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Sometimes Natural History Museums unknowingly treasure singular specimens in their collections for decades. The re-discovery of such elements allows the description of previously unknown features of well-known taxa. Here, we describe a nearly complete left premaxilla attributed to the pholidosaurid Elosuchus. Specimen IPS3303 shows some remarkable differences with previously known premaxillae of Elosuchus, especially concerning the relative position of the fifth premaxillary tooth and the premaxilla-maxilla sutural surface morphology. Because of the scarcity of current data, it is difficult to evaluate the significance of such differences. The described element is about 40% larger than the largest premaxilla of Elosuchus known so far, suggesting that this taxon could achieve remarkable body size proportions. The preliminary analyses of the dentition and the neurovascular system of the premaxilla provide new insight into the palaeoecology of this riverine crocodylomorph from the Cretaceous of Africa.
... That skull was subsequently included in a list of specimens attributable to Galianemys whitei by Gaffney et al. (2006), a taxon defined in Gaffney et al. (2002), after the work of Lapparent de Broin and Werner (1998). It was also figured in a more recent publication (see figure 73A-D in Ibrahim et al., 2020 but only through photographs). Therefore, no detailed illustration showing the limits of the bones that make up that skull is currently available, and neither is a detailed description of it. ...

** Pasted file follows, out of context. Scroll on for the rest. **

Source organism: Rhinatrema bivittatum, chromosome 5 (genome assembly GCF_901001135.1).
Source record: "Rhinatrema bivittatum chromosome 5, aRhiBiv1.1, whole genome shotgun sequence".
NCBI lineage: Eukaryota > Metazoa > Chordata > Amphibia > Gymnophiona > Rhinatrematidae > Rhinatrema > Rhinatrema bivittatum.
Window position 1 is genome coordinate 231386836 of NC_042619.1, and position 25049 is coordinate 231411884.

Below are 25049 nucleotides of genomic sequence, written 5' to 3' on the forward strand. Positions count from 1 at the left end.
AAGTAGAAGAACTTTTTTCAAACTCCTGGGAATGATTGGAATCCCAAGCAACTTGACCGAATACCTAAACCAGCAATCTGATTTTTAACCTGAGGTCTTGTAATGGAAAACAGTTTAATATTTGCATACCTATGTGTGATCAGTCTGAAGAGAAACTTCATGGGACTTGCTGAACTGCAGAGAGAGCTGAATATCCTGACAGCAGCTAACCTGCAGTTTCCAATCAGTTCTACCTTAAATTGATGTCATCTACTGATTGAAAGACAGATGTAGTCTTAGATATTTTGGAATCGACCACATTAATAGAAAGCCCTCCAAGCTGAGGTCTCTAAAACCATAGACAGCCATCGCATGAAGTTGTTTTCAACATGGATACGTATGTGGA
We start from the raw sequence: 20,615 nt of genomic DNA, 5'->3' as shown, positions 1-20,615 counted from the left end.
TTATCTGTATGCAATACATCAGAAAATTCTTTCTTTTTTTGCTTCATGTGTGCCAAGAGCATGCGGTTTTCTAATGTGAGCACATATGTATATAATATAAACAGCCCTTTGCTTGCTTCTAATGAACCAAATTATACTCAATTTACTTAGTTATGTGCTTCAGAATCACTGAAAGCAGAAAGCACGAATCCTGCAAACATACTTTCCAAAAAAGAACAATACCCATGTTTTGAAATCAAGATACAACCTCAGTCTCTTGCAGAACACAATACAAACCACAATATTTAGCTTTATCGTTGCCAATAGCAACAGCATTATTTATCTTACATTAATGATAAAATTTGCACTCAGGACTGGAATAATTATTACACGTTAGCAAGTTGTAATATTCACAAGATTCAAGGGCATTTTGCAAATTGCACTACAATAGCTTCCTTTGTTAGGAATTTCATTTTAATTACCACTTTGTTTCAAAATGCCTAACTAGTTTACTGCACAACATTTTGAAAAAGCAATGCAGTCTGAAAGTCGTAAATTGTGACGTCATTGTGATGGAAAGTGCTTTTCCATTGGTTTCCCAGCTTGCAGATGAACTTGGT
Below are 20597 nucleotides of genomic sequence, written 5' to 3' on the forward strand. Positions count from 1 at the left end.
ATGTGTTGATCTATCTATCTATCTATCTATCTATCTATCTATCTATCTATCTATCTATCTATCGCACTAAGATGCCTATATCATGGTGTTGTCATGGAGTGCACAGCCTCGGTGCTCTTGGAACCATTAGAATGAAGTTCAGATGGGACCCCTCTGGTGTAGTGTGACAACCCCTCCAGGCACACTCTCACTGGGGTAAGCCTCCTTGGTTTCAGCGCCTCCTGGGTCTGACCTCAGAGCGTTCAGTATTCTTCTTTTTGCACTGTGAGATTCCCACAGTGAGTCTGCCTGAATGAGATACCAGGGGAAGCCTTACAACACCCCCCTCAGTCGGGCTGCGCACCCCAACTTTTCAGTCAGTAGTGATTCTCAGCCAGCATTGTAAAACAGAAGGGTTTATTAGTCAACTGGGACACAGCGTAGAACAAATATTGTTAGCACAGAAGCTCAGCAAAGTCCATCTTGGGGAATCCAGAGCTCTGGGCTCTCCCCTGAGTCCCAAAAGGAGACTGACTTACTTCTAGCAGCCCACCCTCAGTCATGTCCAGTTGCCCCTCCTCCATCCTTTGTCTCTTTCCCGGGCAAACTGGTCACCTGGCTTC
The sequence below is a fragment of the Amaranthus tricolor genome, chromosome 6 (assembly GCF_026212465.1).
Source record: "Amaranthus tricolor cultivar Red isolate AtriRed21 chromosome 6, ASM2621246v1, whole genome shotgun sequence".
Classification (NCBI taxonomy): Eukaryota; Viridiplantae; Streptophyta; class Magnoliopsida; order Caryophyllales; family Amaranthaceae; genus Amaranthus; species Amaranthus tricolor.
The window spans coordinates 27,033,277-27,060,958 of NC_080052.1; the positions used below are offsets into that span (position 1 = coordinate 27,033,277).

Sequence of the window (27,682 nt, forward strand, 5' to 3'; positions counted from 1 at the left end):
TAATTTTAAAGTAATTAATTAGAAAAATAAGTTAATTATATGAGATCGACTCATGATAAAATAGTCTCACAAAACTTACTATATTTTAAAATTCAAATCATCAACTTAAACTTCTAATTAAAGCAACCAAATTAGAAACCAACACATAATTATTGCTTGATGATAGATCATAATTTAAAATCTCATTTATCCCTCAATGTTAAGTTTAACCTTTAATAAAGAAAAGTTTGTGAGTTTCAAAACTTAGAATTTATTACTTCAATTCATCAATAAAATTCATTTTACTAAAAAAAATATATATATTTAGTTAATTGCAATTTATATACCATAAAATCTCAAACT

... In addition, each bone of the specimen MNHN.F MRS 2098 was individually reconstructed, and they were figured, in articulation, using a different color for each of them ( Figures 5-7). The linear and angular measurements of the cavum cranii, carotid canals and of the labyrinths were obtained following the protocols previously established in the literature (see supplementary information in Ibrahim et al., 2020; and references therein). ...
... Locality and horizon: Hammada du Guir, eastern Erfoud, Errachidia Province, eastern central Morocco. Kem Kem Group, Cenomanian (see Ibrahim et al., 2020; and references therein). Osteological description: MNHN.F MRS 3105 corresponds to a triangular skull in dorsal view (Figures 2a,b and 8a). ...
Article
Galianemys is one of the three genera of Cearachelyini (Pleurodira, Bothremydidae) so far defined, being the only one identified in Africa (in the Cenomanian of Morocco). It is represented by two species, Galianemys whitei and Galianemys emringeri, both being identified by several skulls. The other two representatives of Cearachelyini are both South‐American forms, and only the species Cearachelys placidoi (from the Albian of Brazil) preserves cranial remains, including a partial skull corresponding to its holotype. However, despite the relatively great number of skulls identified for both Galianemys spp. and Cearachelys placidoi, information about the neuroanatomy of this lineage is very limited. The three‐dimensional (3D) reconstruction of the skulls of two specimens belonging to the genus Galianemys, each of them representing a different species, is performed here for the first time. All of the cranial bones of one of them are also virtually reconstructed to accurately characterize them. In addition, the 3D models of the main neuroanatomical structures (i.e., cranial, nasal, and labyrinthic cavities, and nervous and carotid canals) of both specimens were generated, most of them being described in detail for first time in Cearachelyini. Neuroanatomical differences are recognized when the skulls of both species of Galianemys analyzed here are compared. In addition, the comparison between the neuroanatomy of Galianemys spp. and that of other non‐Cearachelyini bothremydids allow us to identify some differences between those lineages, but also recognize other shared characters for the entire lineage of Bothremydidae, to providing a more precise characterization within Pleurodira.